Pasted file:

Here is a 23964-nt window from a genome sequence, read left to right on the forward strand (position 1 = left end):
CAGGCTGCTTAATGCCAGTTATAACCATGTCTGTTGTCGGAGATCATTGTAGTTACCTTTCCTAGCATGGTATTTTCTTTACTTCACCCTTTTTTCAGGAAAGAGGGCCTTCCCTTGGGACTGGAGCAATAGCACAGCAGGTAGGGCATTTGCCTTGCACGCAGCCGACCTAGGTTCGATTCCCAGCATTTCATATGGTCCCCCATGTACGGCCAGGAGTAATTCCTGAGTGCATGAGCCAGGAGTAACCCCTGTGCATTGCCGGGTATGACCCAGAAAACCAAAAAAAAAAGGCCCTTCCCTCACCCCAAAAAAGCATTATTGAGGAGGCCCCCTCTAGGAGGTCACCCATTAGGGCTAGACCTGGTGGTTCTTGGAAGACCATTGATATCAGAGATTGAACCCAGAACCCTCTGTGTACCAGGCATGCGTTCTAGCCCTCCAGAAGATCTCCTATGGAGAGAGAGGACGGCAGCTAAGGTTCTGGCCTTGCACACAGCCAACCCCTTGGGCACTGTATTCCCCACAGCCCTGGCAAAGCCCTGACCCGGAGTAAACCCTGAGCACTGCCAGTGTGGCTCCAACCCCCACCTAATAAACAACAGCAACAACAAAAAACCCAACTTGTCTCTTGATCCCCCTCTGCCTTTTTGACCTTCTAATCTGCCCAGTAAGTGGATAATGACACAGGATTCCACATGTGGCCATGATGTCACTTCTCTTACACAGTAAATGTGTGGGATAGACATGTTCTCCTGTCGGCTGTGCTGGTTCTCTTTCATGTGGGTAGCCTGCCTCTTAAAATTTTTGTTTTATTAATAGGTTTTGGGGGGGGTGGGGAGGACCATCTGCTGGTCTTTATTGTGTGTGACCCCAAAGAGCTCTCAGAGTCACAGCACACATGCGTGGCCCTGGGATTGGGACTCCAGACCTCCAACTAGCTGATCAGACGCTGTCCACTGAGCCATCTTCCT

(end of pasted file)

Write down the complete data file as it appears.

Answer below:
Here is a 23964-nt window from a genome sequence, read left to right on the forward strand (position 1 = left end):
CAGGCTGCTTAATGCCAGTTATAACCATGTCTGTTGTCGGAGATCATTGTAGTTACCTTTCCTAGCATGGTATTTTCTTTACTTCACCCTTTTTTCAGGAAAGAGGGCCTTCCCTTGGGACTGGAGCAATAGCACAGCAGGTAGGGCATTTGCCTTGCACGCAGCCGACCTAGGTTCGATTCCCAGCATTTCATATGGTCCCCCATGTACGGCCAGGAGTAATTCCTGAGTGCATGAGCCAGGAGTAACCCCTGTGCATTGCCGGGTATGACCCAGAAAACCAAAAAAAAAAGGCCCTTCCCTCACCCCAAAAAAGCATTATTGAGGAGGCCCCCTCTAGGAGGTCACCCATTAGGGCTAGACCTGGTGGTTCTTGGAAGACCATTGATATCAGAGATTGAACCCAGAACCCTCTGTGTACCAGGCATGCGTTCTAGCCCTCCAGAAGATCTCCTATGGAGAGAGAGGACGGCAGCTAAGGTTCTGGCCTTGCACACAGCCAACCCCTTGGGCACTGTATTCCCCACAGCCCTGGCAAAGCCCTGACCCGGAGTAAACCCTGAGCACTGCCAGTGTGGCTCCAACCCCCACCTAATAAACAACAGCAACAACAAAAAACCCAACTTGTCTCTTGATCCCCCTCTGCCTTTTTGACCTTCTAATCTGCCCAGTAAGTGGATAATGACACAGGATTCCACATGTGGCCATGATGTCACTTCTCTTACACAGTAAATGTGTGGGATAGACATGTTCTCCTGTCGGCTGTGCTGGTTCTCTTTCATGTGGGTAGCCTGCCTCTTAAAATTTTTGTTTTATTAATAGGTTTTGGGGGGGGTGGGGAGGACCATCTGCTGGTCTTTATTGTGTGTGACCCCAAAGAGCTCTCAGAGTCACAGCACACATGCGTGGCCCTGGGATTGGGACTCCAGACCTCCAACTAGCTGATCAGACGCTGTCCACTGAGCCATCTTCCT